In contrast, if you were to transfer to a non-qualifying arrangement you could face an HMRC tax charge of 55%.

This clearly makes it imperative that you ensure the scheme you transfer your pension to is suitably approved. We have heard cautionary tales of people transferring their pension in the mistaken belief they would not incur a tax charge, only to subsequently receive an unwelcome tax demand. 

You should be aware, however that if the amount transferred has increased in value since you started your Australian tax residency (unless the transfer is within 6 months of your Australian tax residency), there will be a taxable element on the fund’s growth as far as Australian tax is concerned, called the “applicable fund earnings” (AFE).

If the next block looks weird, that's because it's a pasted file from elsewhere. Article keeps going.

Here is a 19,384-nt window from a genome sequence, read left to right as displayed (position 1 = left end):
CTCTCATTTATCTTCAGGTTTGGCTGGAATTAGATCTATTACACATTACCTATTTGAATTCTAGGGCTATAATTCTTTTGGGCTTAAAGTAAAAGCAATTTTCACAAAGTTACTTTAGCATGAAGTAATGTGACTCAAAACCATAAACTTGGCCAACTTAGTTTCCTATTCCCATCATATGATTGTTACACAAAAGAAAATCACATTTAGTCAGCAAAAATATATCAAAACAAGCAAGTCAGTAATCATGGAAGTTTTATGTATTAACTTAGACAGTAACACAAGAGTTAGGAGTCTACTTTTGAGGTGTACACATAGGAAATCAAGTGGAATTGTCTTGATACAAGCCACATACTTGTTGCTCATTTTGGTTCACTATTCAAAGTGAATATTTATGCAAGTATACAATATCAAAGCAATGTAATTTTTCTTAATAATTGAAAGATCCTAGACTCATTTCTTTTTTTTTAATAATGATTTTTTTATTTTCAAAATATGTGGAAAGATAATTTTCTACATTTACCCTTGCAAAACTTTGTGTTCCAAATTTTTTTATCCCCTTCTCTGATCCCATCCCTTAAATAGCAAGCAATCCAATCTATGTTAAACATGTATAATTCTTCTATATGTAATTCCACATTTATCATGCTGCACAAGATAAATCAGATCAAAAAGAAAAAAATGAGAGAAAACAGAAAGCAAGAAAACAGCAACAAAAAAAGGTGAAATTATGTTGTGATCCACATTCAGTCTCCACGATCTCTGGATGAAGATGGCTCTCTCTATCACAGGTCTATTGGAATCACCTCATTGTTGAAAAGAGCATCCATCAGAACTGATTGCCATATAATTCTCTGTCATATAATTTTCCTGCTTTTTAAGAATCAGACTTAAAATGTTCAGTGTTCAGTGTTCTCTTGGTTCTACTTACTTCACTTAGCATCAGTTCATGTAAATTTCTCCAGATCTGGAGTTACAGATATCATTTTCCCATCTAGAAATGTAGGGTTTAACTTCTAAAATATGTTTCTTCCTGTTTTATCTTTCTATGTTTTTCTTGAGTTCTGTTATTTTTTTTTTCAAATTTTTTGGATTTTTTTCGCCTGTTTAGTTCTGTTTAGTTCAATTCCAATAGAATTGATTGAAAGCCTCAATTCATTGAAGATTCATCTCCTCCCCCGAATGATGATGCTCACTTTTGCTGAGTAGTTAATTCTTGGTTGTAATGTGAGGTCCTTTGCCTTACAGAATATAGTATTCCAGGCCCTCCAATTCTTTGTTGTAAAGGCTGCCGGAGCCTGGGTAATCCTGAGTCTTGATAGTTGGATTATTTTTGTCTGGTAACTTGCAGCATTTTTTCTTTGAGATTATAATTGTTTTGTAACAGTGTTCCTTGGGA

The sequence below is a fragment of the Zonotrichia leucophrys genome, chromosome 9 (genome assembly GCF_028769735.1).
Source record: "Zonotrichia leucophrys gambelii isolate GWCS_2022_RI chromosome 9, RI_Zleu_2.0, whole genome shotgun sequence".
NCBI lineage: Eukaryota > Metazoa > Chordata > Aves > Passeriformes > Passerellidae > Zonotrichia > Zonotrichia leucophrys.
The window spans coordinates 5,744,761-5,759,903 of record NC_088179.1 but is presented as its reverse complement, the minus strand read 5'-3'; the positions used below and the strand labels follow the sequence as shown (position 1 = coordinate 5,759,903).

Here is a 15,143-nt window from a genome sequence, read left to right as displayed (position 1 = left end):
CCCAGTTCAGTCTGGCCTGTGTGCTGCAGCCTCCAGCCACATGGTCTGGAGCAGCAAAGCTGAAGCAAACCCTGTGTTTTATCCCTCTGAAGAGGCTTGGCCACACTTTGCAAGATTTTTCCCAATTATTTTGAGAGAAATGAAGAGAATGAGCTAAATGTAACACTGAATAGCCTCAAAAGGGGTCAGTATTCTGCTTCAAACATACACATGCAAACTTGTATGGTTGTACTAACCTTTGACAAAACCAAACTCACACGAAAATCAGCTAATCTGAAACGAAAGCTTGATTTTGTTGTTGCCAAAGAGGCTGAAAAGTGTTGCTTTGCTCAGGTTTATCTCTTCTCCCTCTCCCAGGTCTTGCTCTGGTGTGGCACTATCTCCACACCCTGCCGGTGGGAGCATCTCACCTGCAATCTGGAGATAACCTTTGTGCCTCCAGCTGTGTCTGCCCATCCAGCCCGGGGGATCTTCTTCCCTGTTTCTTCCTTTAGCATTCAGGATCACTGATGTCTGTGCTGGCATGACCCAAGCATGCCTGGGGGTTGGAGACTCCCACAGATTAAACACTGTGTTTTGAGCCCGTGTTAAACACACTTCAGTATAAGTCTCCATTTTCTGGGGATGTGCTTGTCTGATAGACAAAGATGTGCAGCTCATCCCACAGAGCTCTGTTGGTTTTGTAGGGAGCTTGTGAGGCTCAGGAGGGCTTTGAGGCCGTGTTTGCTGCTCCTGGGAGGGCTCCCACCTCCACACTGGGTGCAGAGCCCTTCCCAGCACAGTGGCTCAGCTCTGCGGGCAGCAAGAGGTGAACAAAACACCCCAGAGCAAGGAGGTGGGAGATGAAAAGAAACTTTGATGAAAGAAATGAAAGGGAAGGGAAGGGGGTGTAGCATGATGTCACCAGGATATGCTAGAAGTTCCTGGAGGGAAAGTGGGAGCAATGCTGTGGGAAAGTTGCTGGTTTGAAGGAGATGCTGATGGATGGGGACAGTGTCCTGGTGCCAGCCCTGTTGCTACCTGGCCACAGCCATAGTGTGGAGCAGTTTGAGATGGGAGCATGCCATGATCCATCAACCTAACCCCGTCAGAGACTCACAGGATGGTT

4. There are limitations on transfer eligibility

You are only able to transfer your UK pension to a QROPS if you are over the age of 55 at the date of transfer. Be aware that this is rising to age 57 in 2028.

However, if you are currently under 55 or have not been resident in Australia for a long enough period there are some steps you can take to prepare for an eventual transfer. 

If you worked in the UK for any appreciable length of time you may well have a series of different pension arrangements that you will ultimately want to transfer to a QROPS. 

By consolidating these now into a single arrangement, you will make the eventual QROPS transfer far more straightforward than if you were transferring several different funds.